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Fixing AirPort problems in OS X

Wi-Fi connections are almost mandatory to have these days, and it can be frustrating when Wi-Fi will not work properly. Here are some approaches to addressing Wi-Fi problems in OS X.

One of the prominent problems that people have after upgrading their systems or otherwise modifying their systems is when their Wi-Fi connections will not work properly. The Wi-Fi connection may turn off after a brief period of connectivity, or it may just immediately shut down. At other times it may stay on but not receive a proper configuration from the router and be given a self-assigned IP address.

When these problems occur, generally people try various fixes like running general maintenance routines, but while doing this cannot hurt (and may have some secondary benefits), clearing system caches and resetting the PRAM and SMC on systems usually does not have an effect on the Wi-Fi configuration. A better first approach to network-based problems is to go through basic troubleshooting steps to see under what circumstances the issue persists and whether it can be overcome by using alternative boot and log-in scenarios.

In addition to troubleshooting your Mac, also consider that your router may have undergone a configuration change. Generally routers themselves are not the issue, especially if you can properly establish connections with other Wi-Fi devices. Still, it's worth checking. Some routers are set up to automatically apply firmware updates, after which connections to certain devices may be less stable. At other times a power outage or even a bug in the firmware may result in an odd configuration that will begin rejecting connections from some devices. Try resetting your router, checking its configuration, and even applying an updated firmware if available.

AirPort Error Icons
When Wi-Fi errors occur, the AirPort menu may look like one of these icons.

Another method for ruling out the router is to install another copy of OS X (preferably a different version than the one you have) to an external hard drive and boot off of it. If Wi-Fi connections work fine in that scenario then you know the problem is with your main boot operating system. Similarly, if you have Windows installed in Boot Camp or otherwise have alternative OSes available, you can restart your Mac under those operating systems to see if the problem is more with your hardware or network, or with the Mac OS.

Since usually network problems involve the OS configuration, one potential cause for Wi-Fi related problems is corruption in the configuration files used for managing the network interfaces. If there is corruption or misconfiguration in these files, then updated system software might not handle these files properly and the services that use these files may crash or shut down. A simple approach to testing this for an affected system is to remove the files responsible for managing the network interfaces on the system, which can be done by following these steps:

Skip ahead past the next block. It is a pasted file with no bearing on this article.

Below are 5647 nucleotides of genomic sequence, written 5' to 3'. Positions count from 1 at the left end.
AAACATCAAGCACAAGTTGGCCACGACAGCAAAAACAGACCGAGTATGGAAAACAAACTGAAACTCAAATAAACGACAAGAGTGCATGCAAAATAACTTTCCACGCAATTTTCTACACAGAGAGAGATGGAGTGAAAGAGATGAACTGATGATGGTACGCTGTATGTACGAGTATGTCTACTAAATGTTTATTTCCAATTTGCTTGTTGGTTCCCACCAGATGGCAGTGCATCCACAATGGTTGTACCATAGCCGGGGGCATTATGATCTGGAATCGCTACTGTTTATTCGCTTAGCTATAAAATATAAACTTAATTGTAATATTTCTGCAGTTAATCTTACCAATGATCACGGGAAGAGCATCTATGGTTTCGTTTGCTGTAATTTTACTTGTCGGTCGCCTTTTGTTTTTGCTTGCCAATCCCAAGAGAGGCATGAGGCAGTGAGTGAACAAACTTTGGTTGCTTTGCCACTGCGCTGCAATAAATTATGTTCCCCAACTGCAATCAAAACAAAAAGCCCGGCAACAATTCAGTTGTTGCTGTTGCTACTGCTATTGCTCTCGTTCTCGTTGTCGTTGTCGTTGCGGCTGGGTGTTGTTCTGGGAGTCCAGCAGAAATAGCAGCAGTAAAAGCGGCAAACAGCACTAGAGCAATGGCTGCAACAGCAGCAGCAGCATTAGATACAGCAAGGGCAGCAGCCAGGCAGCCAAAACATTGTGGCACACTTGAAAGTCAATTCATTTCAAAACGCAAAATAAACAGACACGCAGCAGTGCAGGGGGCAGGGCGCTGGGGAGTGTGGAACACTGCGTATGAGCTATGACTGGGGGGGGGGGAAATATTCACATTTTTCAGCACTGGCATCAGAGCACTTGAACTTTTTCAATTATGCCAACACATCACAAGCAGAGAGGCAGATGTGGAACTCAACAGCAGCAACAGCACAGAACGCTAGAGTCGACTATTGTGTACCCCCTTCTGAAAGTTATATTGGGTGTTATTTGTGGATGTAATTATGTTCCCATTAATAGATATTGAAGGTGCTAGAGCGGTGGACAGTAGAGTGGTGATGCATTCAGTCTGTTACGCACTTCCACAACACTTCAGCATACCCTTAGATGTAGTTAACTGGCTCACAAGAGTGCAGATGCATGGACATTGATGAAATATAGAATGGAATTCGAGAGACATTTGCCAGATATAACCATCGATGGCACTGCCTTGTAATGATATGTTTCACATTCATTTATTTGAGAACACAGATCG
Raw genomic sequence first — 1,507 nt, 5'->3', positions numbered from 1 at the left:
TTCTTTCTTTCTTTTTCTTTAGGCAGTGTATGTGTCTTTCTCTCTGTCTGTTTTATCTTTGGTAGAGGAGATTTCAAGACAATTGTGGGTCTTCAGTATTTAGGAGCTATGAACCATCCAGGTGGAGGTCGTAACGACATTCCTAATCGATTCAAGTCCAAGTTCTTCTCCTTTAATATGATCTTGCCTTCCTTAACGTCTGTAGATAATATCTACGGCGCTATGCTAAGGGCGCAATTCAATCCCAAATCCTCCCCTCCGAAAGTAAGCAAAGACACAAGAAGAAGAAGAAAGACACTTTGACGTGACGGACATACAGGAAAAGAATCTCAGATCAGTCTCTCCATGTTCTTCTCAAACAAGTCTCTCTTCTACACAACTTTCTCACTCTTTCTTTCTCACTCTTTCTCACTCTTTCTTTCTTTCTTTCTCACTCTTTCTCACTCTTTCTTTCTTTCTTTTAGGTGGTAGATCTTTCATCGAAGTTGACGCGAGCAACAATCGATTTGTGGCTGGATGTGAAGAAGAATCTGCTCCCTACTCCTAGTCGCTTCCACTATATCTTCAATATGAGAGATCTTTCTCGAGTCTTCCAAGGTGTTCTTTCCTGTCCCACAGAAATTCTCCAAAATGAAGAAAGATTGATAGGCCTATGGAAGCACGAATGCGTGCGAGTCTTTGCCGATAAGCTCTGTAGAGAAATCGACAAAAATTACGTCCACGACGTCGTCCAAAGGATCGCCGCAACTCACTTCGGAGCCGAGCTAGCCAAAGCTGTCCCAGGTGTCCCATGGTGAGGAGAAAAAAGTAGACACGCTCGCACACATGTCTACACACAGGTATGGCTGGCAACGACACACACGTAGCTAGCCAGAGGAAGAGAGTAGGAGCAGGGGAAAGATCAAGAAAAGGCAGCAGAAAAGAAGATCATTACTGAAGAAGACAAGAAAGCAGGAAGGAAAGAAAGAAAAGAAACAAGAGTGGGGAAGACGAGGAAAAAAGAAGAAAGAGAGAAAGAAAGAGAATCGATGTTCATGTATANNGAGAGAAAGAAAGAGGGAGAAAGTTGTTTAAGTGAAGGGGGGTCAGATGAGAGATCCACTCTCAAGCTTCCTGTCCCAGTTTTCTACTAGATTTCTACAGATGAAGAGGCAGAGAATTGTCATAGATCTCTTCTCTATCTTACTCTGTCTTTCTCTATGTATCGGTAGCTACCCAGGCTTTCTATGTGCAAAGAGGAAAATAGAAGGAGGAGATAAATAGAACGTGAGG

1. Ensure AirPort is turned off.

  2. Go to the /Macintosh HD/Library/Preferences/SystemConfiguration/ directory in the Finder.

  3. Locate and remove the following files in this directory:

  4. Locate and remove any similarly named files with ".old" or "~orig" appended to their names.

After this is done, turn AirPort back on and try your connections. Do keep in mind that your network connections will need to be reconfigured again, so be sure to go to the Network system preferences and set up your AirPort, Ethernet, VPN, and other port configurations you may have.

Related stories
• General maintenance routines for Macs
• General troubleshooting steps for OS X

In addition to the network configuration property lists, many times (especially after full system crashes), the problem is not that AirPort turns off, but that it seems to always be given a self-assigned IP address, even when connecting to a router that previously worked. In this case, in addition to removing the configuration files you might also remove the firewall configuration, since it may not be allowing the network interface to properly receive DHCP configurations (IP addresses, DNS servers, Search domains, and so on) from the router. The firewall configuration file is called and is located in the /Macintosh HD/Library/Preferences/ folder on the system, so remove it, restart the system, and then re-enable the firewall in the Security system preferences.

Generally when the firewall stops working properly you may see the system request that you allow or deny network access to a number of system services, instead of only prompting for applications you have opened; however, this will not always happen.

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